Saturday, August 15, 2009

A Hands-on Education

To say that this past week has been "educational" is quite the understatement. Thanks to one boss being on vacation and the other deciding to snap his ankle in half, I've been holding down the fort at work.

It went quite well, if I do say so myself.

I have learned that I can keep track of the attendance records of 50+ new starts not only on paper but in my head. I found out that I actually make some program directors try not to cringe when I walk into their offices holding my list of students on extern or of possible re-enters for next term. I discovered that all I need is a white board to help me keep track of returning students for the next five months. I uncovered the administrator within and learned how to say things like "this is unacceptable" in a tactful yet firm manner -- and get results. I even managed to delegate once in a while, despite some odd genetic tendency to avoid it at all costs.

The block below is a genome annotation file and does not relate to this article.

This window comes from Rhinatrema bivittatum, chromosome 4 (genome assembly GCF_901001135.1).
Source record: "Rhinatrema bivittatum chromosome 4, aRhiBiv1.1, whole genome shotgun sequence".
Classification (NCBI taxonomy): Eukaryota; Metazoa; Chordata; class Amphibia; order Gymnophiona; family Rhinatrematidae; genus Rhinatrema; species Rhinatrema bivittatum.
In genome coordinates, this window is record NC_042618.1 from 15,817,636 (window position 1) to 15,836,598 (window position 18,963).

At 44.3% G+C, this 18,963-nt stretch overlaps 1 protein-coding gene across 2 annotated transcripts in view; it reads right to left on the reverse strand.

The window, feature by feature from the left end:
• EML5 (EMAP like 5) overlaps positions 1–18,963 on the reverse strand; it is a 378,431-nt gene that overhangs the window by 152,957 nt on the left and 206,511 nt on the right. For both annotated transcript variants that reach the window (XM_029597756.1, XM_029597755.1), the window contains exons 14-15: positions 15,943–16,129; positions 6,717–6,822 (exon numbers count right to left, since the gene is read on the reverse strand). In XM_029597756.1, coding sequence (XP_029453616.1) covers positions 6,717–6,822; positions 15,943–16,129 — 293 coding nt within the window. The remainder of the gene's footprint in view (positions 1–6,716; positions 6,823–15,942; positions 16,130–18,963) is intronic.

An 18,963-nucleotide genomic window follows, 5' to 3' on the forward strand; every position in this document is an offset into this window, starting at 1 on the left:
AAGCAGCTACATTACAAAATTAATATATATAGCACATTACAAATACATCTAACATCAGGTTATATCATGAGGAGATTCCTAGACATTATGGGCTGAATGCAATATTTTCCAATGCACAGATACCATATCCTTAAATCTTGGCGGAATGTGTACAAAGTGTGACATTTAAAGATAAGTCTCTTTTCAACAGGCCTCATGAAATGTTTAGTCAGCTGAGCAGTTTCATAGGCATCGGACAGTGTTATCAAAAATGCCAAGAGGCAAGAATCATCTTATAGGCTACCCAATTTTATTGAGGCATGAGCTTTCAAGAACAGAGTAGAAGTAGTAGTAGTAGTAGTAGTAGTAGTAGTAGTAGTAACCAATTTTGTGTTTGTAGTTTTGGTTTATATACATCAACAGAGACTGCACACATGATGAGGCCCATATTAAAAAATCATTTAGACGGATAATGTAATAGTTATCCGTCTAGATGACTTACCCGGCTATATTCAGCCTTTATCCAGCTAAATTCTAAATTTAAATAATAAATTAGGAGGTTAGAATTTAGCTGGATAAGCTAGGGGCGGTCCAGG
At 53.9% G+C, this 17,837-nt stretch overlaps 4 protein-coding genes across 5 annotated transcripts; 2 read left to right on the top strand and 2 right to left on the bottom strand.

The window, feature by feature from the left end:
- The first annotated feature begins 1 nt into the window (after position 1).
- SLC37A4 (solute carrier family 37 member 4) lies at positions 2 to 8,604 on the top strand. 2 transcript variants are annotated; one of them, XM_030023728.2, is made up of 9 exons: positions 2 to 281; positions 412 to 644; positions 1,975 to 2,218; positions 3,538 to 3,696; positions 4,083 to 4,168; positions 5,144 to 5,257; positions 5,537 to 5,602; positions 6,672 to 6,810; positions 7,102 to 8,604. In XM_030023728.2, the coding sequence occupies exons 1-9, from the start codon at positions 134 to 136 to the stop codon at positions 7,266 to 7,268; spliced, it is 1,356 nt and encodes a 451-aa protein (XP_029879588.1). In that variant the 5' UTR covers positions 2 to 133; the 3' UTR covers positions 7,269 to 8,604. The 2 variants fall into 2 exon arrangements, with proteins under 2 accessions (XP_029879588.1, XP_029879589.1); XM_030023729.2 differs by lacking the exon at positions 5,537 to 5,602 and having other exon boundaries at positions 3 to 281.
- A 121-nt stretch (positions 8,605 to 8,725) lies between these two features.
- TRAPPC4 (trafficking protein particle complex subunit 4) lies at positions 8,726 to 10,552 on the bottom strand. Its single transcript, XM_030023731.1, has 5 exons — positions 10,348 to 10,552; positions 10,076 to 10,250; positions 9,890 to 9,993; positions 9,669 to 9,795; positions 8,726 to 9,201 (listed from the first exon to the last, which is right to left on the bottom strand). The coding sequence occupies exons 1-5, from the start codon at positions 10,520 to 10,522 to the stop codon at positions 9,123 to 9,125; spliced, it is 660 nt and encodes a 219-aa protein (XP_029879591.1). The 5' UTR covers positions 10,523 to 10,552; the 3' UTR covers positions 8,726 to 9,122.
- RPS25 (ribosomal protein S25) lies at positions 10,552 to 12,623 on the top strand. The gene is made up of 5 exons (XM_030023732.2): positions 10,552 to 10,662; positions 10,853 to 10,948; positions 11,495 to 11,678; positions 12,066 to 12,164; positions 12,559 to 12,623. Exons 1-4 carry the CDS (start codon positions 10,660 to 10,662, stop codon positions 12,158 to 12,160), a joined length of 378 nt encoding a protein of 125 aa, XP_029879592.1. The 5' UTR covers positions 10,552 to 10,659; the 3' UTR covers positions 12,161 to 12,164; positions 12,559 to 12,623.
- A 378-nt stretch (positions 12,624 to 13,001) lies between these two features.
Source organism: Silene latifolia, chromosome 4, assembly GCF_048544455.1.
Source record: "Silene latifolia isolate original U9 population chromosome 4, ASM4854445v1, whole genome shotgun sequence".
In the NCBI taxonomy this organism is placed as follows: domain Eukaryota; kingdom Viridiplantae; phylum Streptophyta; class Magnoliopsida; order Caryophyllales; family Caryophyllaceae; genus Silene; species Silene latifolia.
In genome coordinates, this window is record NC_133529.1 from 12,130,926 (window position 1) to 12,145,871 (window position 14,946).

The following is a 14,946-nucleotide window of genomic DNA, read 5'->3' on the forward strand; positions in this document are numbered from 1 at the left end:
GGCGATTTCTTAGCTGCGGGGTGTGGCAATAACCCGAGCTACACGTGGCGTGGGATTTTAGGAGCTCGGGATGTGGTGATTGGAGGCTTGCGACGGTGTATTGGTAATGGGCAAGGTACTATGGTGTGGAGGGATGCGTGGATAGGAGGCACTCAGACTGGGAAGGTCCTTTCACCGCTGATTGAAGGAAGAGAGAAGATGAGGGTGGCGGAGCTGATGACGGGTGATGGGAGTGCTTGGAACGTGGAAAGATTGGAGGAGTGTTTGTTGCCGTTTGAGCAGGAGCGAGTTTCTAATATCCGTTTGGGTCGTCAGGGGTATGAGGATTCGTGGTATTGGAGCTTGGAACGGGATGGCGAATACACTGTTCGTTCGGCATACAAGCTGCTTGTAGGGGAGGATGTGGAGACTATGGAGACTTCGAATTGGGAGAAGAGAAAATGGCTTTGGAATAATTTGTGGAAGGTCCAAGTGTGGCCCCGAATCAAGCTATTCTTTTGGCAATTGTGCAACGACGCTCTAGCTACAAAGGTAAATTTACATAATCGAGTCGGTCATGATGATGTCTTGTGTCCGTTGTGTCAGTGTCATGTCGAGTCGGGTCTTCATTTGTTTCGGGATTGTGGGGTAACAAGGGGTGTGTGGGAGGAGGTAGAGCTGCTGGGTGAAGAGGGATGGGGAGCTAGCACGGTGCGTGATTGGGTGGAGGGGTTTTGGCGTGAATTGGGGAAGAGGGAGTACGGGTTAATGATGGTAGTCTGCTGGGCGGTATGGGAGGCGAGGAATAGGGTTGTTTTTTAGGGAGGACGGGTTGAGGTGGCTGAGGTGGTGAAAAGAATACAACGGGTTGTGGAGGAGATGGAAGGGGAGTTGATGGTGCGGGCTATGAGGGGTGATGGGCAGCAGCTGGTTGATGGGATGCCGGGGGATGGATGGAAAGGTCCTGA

All in all, when the bosses come back next week, they'll find that the school is still standing and that the student population remains intact.

I also learned, this past Tuesday night, that I still can't figure out my left from my right when it comes to karate. "Form 1," which my six-year-old has mastered, still escapes me. Don't ask me what the Korean name for it is, for I can neither pronounce it not spell it. When I do manage to say it, it comes out sounding like young emu. I still can't count to ten in Korean. The ability to tell the difference between ahp cha ki (front kick) and yup cha ki (side kick) eludes me until someone shows me. Again. While I can write an entire course on medical terminology, remembering that mok is my neck and moo roop refers to my knee is apparently a challenge above and beyond my talents.

it is possible that this all goes back to my generally non-existent athletic abilities paired with a completely un-deserved sense skill. I always think I can do something. I think I can hit a golf ball. I think I can hit a softball. I think I can shoot hoops. You see, I have a tendency to watch others and then, unreasonably and illogically, think to myself "how hard can that be?"